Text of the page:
Learn more about The Cradle Will Rock
“The production mostly treats Blitzstein’s work honorably, both dramatically and musically, with Chris Fenwick attentively conducting a 14-piece orchestra in artfully jazzy orchestrations by Josh Clayton. The across-the-board excellent cast also includes Peter Friedman as a corrupted but conflicted drugstore owner; Da’Vine Joy Randolph, giving a powerful turn with a thunderous song asking when the exploitation of the average Joe will end; and an aptly fiery Raúl Esparza, portraying the union organizer who responds to that question in the rousing title song.”
—New York Times
“Cradle has been less known for Blitzstein’s marvelous score and his surprisingly witty fist of a book than for the tabloid-ready  premiere . . . The songs, driven by unsettling rhythms, play ironically and lusciously with popular tunes and dance forms . . . a devastating finale.”
“When Da’Vine Joy Randolph, who’s been sitting stage right doing less that the others, steps forward as Ella Hammer to sing “Joe Worker” about her deceased husband, she delivers an 11 o’clock number (in a 90-minute, intermissionless work) that puts many another 11 o’clock number to shame. As impressive as Randolph is, she’s also an example of how well this Cradle Will Rock has been cast. You can’t do too much better these days than round up musical veterans [Raúl] Esparza, [Danny] Burstein, [Judy] Kuhn, [Anika Noni] Rose, [Peter] Friedman, [Matthew] Saldívar, [Michael] Park, [Aidan] Gemme, David Margulies and Robert Petkoff. . . . When the entire cast sings together, not only the cradle rocks. So does the room.”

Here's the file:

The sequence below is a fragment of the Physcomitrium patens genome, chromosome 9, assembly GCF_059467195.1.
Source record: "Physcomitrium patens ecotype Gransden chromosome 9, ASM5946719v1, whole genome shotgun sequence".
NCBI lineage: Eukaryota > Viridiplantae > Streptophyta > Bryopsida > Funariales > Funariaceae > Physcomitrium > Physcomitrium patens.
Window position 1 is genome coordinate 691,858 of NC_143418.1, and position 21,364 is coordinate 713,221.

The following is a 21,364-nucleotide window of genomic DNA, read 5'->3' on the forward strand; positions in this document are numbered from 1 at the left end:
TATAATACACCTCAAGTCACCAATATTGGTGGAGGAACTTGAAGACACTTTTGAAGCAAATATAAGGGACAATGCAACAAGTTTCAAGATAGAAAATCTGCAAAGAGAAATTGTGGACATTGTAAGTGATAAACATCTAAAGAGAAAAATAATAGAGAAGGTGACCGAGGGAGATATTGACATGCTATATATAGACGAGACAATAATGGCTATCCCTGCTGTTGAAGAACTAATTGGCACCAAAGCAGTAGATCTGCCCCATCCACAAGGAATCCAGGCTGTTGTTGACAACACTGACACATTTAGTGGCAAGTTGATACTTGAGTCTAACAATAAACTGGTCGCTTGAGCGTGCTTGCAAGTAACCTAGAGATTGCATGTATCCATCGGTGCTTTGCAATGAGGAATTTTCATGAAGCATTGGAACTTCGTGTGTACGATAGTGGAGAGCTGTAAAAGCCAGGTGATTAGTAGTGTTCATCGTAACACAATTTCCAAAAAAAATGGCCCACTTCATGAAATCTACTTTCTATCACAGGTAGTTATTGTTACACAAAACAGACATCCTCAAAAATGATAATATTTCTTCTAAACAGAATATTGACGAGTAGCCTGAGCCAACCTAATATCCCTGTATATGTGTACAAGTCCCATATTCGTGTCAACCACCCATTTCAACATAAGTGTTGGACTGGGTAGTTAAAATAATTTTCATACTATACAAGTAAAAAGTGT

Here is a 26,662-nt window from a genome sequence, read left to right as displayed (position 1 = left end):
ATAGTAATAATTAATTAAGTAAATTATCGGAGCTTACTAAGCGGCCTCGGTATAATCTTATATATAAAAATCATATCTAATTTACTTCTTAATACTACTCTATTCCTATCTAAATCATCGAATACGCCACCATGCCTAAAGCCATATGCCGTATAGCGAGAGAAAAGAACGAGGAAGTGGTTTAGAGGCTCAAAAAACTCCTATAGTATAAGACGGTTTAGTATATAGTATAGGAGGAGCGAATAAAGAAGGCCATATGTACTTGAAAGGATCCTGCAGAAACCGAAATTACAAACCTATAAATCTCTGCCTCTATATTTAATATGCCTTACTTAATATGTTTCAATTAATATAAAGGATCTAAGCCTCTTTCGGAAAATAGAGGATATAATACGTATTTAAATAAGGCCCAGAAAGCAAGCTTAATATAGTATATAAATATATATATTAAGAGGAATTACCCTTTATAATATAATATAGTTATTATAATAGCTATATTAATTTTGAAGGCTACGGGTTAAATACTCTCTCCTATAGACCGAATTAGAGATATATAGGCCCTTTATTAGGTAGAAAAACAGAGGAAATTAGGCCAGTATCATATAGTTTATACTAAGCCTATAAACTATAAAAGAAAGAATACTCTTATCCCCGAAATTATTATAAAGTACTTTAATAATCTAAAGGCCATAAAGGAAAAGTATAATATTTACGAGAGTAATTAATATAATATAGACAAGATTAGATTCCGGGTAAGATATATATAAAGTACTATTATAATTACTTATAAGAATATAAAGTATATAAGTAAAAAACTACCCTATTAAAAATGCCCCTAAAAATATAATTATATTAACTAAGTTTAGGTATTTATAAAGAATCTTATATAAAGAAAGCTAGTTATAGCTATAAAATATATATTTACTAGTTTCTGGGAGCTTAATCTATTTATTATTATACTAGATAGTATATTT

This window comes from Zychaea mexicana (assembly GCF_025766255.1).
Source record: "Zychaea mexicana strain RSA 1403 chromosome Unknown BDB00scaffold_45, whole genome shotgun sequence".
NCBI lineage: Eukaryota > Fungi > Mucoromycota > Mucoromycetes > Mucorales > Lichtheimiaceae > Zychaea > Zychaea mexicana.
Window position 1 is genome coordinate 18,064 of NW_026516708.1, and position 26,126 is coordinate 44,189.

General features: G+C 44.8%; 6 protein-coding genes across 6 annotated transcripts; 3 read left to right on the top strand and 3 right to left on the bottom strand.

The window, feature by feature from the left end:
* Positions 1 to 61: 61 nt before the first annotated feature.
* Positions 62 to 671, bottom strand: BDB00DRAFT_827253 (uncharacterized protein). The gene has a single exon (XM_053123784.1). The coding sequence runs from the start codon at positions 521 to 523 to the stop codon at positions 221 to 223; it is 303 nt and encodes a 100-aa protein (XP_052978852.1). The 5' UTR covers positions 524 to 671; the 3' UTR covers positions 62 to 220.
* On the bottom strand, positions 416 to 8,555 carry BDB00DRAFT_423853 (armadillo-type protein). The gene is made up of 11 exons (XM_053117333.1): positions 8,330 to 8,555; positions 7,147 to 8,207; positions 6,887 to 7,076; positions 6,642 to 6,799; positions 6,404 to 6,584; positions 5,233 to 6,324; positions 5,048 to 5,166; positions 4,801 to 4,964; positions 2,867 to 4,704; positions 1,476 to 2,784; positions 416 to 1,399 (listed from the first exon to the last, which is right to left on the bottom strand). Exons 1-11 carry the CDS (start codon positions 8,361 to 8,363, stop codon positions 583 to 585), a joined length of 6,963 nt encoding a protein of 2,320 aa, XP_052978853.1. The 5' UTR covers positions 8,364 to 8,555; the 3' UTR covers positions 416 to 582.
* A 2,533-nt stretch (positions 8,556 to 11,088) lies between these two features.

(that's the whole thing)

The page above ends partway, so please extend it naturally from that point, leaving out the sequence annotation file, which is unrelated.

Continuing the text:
“This searing, hilarious and deeply affecting production resurrected a show that had been regarded as a famous but historical agitprop curio from the depths of the Depression. The all-star, multi-talented cast exposed the rich theatricality of Blitzstein’s 1937 attack on the evils of unrestrained capitalism. This semi-staged version . . . had no need of sets to turn the work into a relevant and vital powerhouse in its swift 90-minute arc.”
—Jewish Daily Forward
“An uncommonly powerful concert production . . . Even in the rarefied confines of City Center, I couldn’t help but feel like we were engaging in something forbidden, hearing truths that aren’t allowed to be spoken in polite society. Stripping the show down to just the words and music, without the frills and distractions of a full production, made the social and political themes of the work that much more present. The takeaway: In 2013, Blitzstein’s show feels more relevant than ever.”
“Though [Anika Noni] Rose is touching as the tough but naïve Moll, she’s better framed in her comical turn as the culturally dim but politically savvy Mrs. Mister, who slips generous contributions to Reverend Salvation (a nicely slick Matthew Saldívar) in exchange for sermons promoting the politics that best serves the steel industry and funds the careers of concert musician Yasha (Michael Moran) and painter Dauber (Henry Stram) in exchange for their social patronage. . . . [Danny] Burstein is excellent as the brash and bullying Mr. Mister, but the perfectly cast [Raúl] Esparza completely dominates the room once his character enters in the late stages of the game.”